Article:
The Japanese government has imported Ebola strains and four other lethal pathogens to investigate possible countermeasures should an outbreak occur with the vast influx of athletes and tourists at the Tokyo Olympics in 2020.
The National Institute of Infectious Diseases (NIID) of the Ministry of Health of Japan has initiated testing on live samples of Ebola, Congo Crimean haemorrhagic fever, South American haemorrhagic fever, Marburg disease and Lassa fever to validate existing tests and used to help contain any potential outbreaks and mitigate the risks of a major public health emergency.
All five viral agents had never been introduced to Japan before and are the most dangerous biological agents ever made and studied at the Musashimurayama laboratory on the west side of Tokyo in what was described as a "landmark event" by the director of the NIID department. Masayuki Saijo.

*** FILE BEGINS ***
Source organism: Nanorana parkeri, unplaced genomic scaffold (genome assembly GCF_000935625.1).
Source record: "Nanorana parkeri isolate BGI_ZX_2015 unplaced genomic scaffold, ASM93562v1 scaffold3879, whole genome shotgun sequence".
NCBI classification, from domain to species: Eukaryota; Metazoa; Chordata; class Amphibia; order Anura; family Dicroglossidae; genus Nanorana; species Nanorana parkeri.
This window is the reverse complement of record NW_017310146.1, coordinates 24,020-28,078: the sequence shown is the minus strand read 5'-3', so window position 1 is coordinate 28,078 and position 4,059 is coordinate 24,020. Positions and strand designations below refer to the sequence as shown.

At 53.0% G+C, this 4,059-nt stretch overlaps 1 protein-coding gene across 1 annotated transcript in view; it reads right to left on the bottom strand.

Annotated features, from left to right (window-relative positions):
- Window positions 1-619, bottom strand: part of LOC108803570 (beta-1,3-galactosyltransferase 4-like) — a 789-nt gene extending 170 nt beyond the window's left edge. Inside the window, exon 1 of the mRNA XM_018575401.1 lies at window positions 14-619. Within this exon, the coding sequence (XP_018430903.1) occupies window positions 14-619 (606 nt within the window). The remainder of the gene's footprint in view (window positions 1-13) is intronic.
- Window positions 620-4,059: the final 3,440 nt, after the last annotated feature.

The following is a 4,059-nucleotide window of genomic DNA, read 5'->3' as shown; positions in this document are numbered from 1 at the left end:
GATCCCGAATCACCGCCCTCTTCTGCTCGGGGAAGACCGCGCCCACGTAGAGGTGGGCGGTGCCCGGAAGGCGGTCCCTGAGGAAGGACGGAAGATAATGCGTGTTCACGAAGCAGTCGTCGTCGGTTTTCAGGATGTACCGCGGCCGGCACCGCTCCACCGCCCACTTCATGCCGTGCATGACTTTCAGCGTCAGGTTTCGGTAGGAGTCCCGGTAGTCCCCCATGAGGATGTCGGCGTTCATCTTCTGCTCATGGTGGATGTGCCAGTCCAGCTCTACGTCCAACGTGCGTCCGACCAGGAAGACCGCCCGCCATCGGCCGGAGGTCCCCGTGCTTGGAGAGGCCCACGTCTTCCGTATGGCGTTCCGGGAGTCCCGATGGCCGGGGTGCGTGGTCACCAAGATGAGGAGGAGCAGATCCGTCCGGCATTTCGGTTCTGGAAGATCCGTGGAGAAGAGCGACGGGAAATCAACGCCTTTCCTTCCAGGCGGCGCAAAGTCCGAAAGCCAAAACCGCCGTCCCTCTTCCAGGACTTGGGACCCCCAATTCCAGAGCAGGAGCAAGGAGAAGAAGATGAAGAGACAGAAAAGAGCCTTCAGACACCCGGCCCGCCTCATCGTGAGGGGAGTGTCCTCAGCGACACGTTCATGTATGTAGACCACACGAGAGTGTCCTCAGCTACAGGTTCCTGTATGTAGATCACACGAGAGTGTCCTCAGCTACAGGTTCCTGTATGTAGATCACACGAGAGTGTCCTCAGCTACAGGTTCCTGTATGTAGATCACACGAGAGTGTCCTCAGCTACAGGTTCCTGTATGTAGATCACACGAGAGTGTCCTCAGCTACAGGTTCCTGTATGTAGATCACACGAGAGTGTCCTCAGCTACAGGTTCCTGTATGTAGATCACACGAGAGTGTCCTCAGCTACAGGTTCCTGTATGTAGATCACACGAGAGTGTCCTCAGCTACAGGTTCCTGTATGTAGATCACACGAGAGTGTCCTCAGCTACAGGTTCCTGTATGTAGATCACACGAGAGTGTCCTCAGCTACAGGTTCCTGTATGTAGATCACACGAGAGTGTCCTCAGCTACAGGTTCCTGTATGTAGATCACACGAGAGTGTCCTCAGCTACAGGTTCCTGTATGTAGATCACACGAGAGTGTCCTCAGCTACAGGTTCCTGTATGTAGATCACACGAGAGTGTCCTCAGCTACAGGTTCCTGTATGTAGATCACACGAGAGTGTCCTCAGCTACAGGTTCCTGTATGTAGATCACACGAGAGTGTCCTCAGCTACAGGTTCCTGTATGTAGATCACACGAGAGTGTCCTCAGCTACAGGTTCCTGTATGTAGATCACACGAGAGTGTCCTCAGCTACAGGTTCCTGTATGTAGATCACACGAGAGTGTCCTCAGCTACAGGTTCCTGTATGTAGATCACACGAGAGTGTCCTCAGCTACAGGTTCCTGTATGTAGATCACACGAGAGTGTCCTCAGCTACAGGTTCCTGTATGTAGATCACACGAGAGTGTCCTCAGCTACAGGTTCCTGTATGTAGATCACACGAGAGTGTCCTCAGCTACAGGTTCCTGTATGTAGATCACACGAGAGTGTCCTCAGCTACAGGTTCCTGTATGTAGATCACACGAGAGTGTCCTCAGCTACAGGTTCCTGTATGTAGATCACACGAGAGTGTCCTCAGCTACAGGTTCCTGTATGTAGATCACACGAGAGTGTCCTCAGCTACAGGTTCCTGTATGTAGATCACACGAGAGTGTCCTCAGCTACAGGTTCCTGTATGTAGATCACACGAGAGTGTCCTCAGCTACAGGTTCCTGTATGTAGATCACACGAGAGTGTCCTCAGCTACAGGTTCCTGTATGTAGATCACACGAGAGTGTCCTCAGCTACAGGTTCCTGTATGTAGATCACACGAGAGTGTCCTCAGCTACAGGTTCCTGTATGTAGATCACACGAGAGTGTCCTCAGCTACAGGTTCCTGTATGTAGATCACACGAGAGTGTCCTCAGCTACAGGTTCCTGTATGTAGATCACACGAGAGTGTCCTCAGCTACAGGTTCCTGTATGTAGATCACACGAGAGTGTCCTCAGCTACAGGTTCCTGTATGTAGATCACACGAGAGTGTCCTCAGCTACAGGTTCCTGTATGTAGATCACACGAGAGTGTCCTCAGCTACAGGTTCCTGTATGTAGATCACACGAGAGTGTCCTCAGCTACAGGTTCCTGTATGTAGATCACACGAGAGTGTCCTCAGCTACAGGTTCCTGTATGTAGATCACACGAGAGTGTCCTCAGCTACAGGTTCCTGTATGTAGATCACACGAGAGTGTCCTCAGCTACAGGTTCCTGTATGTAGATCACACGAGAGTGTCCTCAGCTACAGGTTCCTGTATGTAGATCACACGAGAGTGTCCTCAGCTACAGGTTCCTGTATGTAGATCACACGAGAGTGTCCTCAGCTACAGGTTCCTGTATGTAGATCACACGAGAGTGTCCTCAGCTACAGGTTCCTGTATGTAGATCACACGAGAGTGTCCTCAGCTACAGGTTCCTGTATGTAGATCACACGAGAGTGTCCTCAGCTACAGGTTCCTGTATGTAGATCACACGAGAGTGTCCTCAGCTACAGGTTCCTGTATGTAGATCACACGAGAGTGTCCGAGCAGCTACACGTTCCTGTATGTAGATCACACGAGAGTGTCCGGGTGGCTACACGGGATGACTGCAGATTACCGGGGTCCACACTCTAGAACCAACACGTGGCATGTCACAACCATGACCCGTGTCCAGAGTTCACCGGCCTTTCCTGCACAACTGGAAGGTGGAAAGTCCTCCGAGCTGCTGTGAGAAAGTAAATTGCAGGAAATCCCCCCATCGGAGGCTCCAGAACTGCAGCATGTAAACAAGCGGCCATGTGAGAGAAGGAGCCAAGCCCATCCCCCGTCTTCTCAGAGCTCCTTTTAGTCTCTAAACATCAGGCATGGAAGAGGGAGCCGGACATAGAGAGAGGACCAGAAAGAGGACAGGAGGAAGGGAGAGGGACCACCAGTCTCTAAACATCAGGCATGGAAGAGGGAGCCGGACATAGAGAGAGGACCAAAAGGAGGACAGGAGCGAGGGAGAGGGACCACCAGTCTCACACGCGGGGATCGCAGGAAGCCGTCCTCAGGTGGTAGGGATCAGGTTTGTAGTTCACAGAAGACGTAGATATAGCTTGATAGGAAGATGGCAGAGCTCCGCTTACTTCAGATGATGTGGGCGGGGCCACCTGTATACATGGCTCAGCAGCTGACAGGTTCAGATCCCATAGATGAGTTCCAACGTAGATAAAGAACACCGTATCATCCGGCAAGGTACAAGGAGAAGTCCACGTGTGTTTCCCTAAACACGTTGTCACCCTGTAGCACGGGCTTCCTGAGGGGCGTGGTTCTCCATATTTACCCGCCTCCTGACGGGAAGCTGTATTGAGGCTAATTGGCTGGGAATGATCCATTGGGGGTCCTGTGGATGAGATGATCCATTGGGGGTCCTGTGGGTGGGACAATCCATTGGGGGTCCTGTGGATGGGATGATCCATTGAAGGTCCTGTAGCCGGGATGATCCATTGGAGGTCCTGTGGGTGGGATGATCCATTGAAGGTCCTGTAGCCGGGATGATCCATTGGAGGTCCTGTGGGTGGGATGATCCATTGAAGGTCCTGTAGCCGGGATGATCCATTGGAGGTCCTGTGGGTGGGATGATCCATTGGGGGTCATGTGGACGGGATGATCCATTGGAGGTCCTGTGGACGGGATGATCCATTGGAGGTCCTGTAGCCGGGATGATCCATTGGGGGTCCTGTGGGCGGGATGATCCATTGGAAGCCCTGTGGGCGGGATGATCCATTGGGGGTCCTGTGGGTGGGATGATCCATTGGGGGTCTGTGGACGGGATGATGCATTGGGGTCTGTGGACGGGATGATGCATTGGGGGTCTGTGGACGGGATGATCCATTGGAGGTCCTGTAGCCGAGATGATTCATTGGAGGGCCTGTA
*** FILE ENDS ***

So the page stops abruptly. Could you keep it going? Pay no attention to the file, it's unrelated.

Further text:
NIID's Musashimurayama laboratory operated as a Level 3 Biosafety Laboratory (BSL-3) for decades, but was eventually upgraded to BSL-4 in 2015 to address the most dangerous pathogens known to man, in spite of opposition from nearby residents.
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Authorities argue that the risk of being unprepared for such an outbreak due to lack of study and understanding far outweighs the potential risk of not keeping them contained in a controlled and highly secure environment.
Meanwhile, the Japanese medical scientific community approves the decision to bring pathogens into the study, but recognizes that the risk of an outbreak during the Olympics is negligible higher than at any other time.
The NIID will use live samples to validate tests and determine if a patient is still infectious by measuring antibody production. Saijo said Nature that research will also help Japan prepare for an equally unlikely but potentially catastrophic bioterrorism attack.
A second BSL-4 laboratory is under construction at Nagasaki University in southern Japan and is due to open in 2022.
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